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Circumcision of the Heart and Personal Responsibility

​Circumcision of the heart is not a New Testament idea invented by the Apostle Paul.

  • Roger Oliver,
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Circumcision of the heart is not a New Testament idea invented by the Apostle Paul.

“Circumcise therefore the foreskin of your heart, and be no longer stubborn." Deuteronomy 10:16
“For a person is not a Jew who is one outwardly, nor is circumcision something that is outward in the flesh, but someone is a Jew who is one inwardly, and circumcision is of the heart by the Spirit…” Romans 2:28,29

Circumcision of the heart has always been the point and the emphasis of God for his people, not physical circumcision. It was not a change from physical to spiritual between the Old and New Covenants.

What’s the point then? Obedience to the Law of God, the ethical/judicial demands of the Christian life revealed in the Word of God. No mystical dualism here. Physical circumcision was the mark of the covenant, a corporal reminder of the demands on covenant keepers.

Why is this important? Because it reflects the character of God and what he demands of us.

“Because the Lord your God is God of gods and Lord of lords, the great, mighty, and awesome God who is unbiased and takes no bribe, who justly treats the orphan and widow, and who loves resident foreigners, giving them food and clothing.” Deuteronomy 10:17,18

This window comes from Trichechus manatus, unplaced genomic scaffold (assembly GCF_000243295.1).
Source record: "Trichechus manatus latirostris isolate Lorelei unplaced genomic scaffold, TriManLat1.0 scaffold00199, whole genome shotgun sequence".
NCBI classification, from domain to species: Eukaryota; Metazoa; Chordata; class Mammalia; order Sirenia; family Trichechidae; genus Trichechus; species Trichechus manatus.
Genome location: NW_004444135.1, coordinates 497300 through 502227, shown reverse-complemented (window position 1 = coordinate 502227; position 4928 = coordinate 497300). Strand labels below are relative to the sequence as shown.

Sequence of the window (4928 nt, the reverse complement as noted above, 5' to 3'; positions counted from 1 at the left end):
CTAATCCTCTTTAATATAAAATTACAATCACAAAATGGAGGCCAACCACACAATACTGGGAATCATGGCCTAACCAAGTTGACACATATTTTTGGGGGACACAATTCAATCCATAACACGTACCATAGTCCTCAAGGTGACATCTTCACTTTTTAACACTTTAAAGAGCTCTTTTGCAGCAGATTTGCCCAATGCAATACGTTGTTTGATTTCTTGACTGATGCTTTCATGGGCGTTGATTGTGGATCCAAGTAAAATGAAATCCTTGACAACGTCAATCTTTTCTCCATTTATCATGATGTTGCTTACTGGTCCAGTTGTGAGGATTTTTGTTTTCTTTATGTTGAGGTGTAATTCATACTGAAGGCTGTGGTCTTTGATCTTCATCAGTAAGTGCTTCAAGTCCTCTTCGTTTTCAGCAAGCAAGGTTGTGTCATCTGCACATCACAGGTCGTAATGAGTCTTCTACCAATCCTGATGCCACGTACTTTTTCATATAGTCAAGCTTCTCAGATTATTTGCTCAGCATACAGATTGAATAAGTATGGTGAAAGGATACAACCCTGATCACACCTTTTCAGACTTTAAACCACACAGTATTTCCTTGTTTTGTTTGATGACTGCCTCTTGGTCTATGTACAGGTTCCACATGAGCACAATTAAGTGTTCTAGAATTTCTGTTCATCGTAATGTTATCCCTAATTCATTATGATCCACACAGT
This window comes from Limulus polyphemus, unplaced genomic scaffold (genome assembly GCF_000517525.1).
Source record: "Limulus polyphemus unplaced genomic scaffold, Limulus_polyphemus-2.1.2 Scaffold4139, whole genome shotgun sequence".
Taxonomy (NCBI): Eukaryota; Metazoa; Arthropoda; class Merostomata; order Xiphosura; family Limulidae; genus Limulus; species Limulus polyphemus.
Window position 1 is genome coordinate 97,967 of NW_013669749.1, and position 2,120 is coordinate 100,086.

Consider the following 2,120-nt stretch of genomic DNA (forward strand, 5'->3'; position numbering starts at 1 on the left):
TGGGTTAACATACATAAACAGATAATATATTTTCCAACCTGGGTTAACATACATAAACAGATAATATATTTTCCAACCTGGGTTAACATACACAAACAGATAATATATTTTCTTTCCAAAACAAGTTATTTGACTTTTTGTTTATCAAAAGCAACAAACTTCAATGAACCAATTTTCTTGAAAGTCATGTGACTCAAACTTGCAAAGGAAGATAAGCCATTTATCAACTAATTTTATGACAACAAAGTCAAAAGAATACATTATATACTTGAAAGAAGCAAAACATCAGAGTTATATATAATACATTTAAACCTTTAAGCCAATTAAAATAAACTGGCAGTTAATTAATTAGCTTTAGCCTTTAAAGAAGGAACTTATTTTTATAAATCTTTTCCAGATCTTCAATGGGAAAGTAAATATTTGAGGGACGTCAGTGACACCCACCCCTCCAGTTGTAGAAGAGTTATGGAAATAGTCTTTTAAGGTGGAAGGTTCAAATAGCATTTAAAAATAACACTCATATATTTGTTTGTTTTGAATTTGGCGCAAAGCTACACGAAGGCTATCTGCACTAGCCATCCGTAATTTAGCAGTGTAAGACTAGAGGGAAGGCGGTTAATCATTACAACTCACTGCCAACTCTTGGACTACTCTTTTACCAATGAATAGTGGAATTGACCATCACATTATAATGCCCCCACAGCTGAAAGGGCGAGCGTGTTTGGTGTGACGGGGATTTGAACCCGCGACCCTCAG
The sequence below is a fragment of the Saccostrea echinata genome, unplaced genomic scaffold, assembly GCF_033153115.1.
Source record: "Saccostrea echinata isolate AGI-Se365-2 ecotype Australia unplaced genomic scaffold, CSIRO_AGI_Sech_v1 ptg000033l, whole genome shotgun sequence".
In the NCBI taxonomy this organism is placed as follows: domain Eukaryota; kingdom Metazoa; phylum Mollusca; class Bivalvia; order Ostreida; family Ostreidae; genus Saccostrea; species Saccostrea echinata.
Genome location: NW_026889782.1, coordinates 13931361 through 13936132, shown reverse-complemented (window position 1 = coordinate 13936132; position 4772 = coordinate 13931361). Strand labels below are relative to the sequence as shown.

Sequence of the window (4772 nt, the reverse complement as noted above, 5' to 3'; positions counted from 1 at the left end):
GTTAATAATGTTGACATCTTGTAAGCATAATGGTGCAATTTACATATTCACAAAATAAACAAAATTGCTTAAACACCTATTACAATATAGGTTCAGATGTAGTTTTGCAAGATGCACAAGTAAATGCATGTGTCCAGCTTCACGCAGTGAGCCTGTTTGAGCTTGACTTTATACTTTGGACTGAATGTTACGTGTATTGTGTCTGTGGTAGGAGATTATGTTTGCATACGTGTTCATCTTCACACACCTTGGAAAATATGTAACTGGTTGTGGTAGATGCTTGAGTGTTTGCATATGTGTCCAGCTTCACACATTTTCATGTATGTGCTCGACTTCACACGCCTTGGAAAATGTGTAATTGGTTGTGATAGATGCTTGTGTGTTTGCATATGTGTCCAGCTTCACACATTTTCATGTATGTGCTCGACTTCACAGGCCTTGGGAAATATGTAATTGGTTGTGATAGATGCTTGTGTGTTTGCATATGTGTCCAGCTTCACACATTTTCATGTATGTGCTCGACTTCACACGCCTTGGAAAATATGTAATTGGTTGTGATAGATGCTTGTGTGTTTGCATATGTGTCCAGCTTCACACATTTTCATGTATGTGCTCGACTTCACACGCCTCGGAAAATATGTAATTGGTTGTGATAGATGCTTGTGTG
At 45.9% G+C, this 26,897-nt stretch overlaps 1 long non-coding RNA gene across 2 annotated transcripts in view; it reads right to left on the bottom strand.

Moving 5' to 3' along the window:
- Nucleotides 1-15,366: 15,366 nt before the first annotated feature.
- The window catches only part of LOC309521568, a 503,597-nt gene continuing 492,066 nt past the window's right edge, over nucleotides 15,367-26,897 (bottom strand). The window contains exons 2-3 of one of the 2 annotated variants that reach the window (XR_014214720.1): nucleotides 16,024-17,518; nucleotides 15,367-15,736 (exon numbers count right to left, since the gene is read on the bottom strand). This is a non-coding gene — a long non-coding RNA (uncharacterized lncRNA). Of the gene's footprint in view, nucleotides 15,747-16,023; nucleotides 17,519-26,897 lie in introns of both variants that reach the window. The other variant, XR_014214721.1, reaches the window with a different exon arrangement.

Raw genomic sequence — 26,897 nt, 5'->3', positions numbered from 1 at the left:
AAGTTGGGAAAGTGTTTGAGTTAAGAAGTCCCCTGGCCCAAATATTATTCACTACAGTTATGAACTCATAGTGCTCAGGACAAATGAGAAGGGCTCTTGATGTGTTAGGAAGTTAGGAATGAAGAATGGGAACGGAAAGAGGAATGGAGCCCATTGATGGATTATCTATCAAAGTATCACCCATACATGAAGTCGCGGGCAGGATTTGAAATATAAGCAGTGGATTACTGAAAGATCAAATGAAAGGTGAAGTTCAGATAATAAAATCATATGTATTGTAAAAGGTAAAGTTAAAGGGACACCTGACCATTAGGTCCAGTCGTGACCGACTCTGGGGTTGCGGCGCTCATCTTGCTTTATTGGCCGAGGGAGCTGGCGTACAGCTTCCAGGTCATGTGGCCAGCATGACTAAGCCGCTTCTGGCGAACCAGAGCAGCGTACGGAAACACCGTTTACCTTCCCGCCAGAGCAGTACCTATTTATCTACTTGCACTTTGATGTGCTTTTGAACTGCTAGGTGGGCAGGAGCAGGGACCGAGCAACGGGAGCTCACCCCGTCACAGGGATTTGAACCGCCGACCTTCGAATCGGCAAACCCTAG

What is the evidence of a circumcised heart? Obedience to God's commandments, i.e. His Law.

“Now, Israel, what does the Lord your God require of you except to revere him, to obey all his commandments, to love him, to serve him with all your mind and being, and to keep the Lord’s commandments and statutes that I am giving you today for your own good?” Deuteronomy 10:12,13

The emphasis on justice, mercy and faith in the New Testament is not new. It is the basis for Jesus’ indictment of the Pharisees.

“Woe to you, experts in the law and you Pharisees, hypocrites! You give a tenth of mint, dill, and cumin, yet you neglect what is more important in the law—justice, mercy, and faithfulness! You should have done these things without neglecting the others. Blind guides! You strain out a gnat yet swallow a camel!” Matthew 23:23,24

Paul gives us an Exposition of the same in Romans 2:25-29.

“For circumcision has its value if you practice the law, but if you break the law, your circumcision has become uncircumcision. Therefore, if the uncircumcised man obeys the righteous requirements of the law, will not his uncircumcision be regarded as circumcision? And will not the physically uncircumcised man who keeps the law judge you who, despite the written code and circumcision, transgress the law? For a person is not a Jew who is one outwardly, nor is circumcision something that is outward in the flesh, but someone is a Jew who is one inwardly, and circumcision is of the heart by the Spirit and not by the written code. This person’s praise is not from people but from God.” Romans 2:25-29

Observe in context the meaning of this phrase in vs 29, “…circumcision is of the heart by the Spirit and not by the written code.” Here, the one who guards the letter of the law emphasizes physical circumcision but disobeys the law. He who is circumcised of heart keeps the law in his daily walk applying the faith to all of life.